The United States Olympic Committee has spoken, and it has laid down the law to our athletes: You will not be Deltas in Athens. You will be Omegas, like it or not.
The Deltas, of course, were the propriety-challenged frat boys led by John Belushi, a.k.a. Bluto, in the movie Animal House
. The fun-lovin’, beer-chuggin’, road-trippin’ Deltas were just good ol’ boys at heart, that little business about the dead horse aside.
The Deltas were the original Ugly Americans, but everyone loved them–even those of us who, in our real lives, more closely resembled the uptight, button-downed Omegas than the merry slobs of Delta House. Of course, Animal House came out way back in 1978, and since then, the Ugly American has become a bad thing. No one is allowed to act like that anymore, and even if they did, no one would be allowed to admire them…. certainly not on the world stage, and certainly not in today’s climate.
Therefore, the Olympic Committee (think Dean Wormer) sternly admonished our athletes, gathered in New York last week, to “act appropriately” (implied is “for a change”) when we go to Athens in August. This means no strutting half-naked around the track, no Brandi-Chastain-like shows of exuberance, no raucous “We’re No. 1!” taunts accompanied by high fives.
“We are not the favorite kid in the room as a country,” admonished Bill Martin, the U.S.O.C. president. “We are sensitive to the issue of flaunting and jingoism in its raw sense.”
Added Mike Moran, an adviser to the U.S. athletes, “We are saying, “We want you to make an exaggerated personal effort in sportsmanship with respect to your competitors”.”
Okay, okay, we get it.
If swimming phenom Michael Phelps wins eight gold medals in August–a conceivable feat that would surpass Mark Spitz’s seven–the 18-year-old Phelps is to smile shyly, nod at the judges, and slink off modestly to the locker room.
Seems kinda silly to me. But, hey, people smarter than me (let’s hope) are running the show, and if this will help the war effort, I’m for it.
I’ve only one modest request: Can we at least whoop it up for the Iraqis?
I know no one in Iraq. I don’t think I even know anyone of Iraqi descent. I have never set foot on their soil. But never before have I wanted so much for a group of athletes to win.
Their soccer team last week beat Saudi Arabia to win a spot in the games. That makes 30 Iraqis in all for Athens–24 on the soccer team, and one athlete each in swimming, weightlifting, track, wrestling, boxing, and tae kwon do. I will be cheering every one. I’ll be doing my part to counteract those images of the Ugly American the world has been looking at lately.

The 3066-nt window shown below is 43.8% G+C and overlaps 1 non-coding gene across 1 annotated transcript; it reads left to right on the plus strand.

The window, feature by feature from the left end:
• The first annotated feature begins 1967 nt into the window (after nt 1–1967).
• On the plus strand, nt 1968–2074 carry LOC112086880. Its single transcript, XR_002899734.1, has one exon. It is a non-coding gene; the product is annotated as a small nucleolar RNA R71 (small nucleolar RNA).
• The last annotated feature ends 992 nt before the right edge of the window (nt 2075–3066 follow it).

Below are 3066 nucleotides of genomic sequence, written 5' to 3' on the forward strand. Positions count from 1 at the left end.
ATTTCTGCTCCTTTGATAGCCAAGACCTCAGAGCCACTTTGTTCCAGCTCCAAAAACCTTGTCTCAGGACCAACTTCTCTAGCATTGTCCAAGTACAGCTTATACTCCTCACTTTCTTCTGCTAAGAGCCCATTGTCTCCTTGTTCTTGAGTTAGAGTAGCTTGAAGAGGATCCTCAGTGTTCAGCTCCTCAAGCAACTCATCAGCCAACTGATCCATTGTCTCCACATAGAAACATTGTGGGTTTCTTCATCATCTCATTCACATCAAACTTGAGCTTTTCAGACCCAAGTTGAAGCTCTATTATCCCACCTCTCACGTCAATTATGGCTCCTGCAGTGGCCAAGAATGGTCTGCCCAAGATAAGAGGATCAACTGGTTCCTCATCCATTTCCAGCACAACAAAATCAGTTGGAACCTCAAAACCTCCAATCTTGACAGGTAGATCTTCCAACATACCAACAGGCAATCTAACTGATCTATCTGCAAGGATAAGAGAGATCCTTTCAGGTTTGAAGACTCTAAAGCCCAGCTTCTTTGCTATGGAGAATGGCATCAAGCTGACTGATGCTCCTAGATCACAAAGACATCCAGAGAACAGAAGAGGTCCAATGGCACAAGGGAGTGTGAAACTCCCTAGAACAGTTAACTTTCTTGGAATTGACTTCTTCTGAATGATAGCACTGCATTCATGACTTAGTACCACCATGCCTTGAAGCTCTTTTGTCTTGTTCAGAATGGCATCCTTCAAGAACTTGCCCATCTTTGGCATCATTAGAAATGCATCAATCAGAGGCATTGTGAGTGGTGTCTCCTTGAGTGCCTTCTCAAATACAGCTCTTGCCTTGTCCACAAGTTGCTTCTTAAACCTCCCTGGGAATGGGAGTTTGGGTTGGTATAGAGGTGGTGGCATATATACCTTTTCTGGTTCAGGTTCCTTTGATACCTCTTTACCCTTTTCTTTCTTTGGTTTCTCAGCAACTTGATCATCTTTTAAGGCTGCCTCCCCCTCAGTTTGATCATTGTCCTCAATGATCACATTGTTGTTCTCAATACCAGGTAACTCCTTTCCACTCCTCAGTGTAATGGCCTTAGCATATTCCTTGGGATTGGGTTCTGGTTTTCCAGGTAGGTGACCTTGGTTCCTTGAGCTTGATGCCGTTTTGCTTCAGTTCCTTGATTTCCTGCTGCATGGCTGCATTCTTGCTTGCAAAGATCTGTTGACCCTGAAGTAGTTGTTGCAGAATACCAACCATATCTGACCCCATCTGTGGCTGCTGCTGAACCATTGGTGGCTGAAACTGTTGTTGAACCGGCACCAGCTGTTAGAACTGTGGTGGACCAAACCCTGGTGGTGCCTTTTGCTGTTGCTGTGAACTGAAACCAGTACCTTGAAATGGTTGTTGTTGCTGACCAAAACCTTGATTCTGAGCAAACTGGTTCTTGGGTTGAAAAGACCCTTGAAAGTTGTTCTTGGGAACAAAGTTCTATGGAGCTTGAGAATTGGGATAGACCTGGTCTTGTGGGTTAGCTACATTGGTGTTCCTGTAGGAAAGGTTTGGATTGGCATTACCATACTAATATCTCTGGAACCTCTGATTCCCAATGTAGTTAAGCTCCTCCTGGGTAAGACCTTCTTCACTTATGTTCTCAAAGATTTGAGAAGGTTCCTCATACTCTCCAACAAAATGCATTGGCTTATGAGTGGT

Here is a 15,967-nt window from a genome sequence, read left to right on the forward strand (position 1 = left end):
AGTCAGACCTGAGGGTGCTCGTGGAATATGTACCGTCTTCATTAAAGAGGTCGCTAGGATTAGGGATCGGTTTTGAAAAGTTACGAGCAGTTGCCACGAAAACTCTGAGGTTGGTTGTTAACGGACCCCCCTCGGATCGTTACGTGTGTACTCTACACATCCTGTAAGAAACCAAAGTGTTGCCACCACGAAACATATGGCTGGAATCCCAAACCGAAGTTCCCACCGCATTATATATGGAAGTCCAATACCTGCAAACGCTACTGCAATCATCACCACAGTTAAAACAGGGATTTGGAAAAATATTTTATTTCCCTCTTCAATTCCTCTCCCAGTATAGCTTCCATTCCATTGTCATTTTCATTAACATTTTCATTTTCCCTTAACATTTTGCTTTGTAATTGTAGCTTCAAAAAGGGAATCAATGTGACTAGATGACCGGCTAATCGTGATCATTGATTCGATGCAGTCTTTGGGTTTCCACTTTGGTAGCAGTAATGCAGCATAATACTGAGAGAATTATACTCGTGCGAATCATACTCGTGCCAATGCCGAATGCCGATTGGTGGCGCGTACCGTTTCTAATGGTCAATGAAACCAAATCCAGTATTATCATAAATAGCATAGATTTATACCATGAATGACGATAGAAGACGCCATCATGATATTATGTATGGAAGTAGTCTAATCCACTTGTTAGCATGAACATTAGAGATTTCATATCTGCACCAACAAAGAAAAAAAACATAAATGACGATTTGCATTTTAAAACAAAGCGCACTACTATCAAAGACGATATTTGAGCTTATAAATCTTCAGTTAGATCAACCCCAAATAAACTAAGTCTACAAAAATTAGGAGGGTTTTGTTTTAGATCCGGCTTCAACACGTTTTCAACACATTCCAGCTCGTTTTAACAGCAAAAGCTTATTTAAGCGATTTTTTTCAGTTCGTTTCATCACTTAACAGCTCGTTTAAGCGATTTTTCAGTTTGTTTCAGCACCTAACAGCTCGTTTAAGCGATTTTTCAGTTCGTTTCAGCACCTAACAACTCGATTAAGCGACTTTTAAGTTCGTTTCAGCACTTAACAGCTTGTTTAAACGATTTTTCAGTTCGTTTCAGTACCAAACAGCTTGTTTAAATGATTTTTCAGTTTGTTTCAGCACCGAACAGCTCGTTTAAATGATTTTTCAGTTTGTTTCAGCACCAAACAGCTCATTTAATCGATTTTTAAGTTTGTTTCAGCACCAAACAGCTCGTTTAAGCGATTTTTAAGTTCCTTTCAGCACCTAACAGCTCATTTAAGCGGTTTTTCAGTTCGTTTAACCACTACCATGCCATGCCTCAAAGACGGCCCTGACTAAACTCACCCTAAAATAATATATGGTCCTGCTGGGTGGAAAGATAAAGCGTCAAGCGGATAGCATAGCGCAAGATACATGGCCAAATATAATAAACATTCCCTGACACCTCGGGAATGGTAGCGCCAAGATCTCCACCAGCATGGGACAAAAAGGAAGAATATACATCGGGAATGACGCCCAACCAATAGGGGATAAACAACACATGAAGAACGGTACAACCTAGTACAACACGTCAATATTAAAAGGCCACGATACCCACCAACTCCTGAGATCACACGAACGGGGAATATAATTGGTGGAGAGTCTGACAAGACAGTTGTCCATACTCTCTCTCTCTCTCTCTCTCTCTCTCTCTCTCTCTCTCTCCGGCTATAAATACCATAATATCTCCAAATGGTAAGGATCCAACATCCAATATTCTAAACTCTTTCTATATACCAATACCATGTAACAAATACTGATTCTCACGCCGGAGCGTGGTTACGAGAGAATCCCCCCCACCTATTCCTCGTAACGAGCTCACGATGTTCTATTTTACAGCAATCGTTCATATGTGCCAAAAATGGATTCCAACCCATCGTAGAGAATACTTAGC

In Red America, where I live, we show support for our troops. The American flag stickers on our SUVs are getting a little gritty–they’ve been there now nearly three years–but they’re still firmly affixed. We are awash in yellow ribbons, even now.
We support America. We support the war. (Sorry to break it to you, Franken.) We support our troops. But, unless we have a husband or wife, or son or daughter to send them, ordinary Americans don’t have many opportunities to show our support for Iraqis.
The Olympic Games, now freed from the evil grip of Uday Hussein, will give us the chance.
The Cassandras are out in force, worrying about all the opportunities for terror that Athens presents. They’re right, of course; one bomb has already gone off, and it probably won’t be the last. But the Games extend other opportunities.
When an Iraqi athlete enters the arena, all the Americans there should be on their feet, screaming, as if Elvis showed up. And that goes for those of us watching at home: If a wrestler from Fallujah pins somebody from Topeka, we better be cheering them both–particularly if we’re watching the Olympics from a bar stool at Applebee’s and a CNN camera is pointing our way.
In the opening parade of nations, Iraq’s athletes will carry their old flag–the one that flew under Saddam, but that pre-dates Saddam–the red, white, and black. (The new flag chosen by the temporary Governing Council proved too contentious and has been quietly set aside.)
Some entrepreneurial sort needs to get busy cranking out some car flags here in the U.S.–Iraqi car flags. In fact, I wonder why they’re not already out there. I would happily cough up $6.95 or so to fly the flag of Iraq on my car, next to the Stars and Stripes. In fact, I’d be doing it now, if I could find one–to show my support for the war and, more importantly, to show my support for the ordinary Iraqis who don’t want to kill me and my kids, but just want to do their jobs, raise their kids, love their God and live decently and with honor.
For so long, in matters of Iraq, it’s been Us versus Them.
For this noble thing America is doing to succeed, it needs to become Us and Them. (Let’s be realistic: It’s never going to be simply Us.) We can make it happen, come August in Athens.
–Jennifer Nicholson Graham, an NRO contributor, is a writer in Virginia.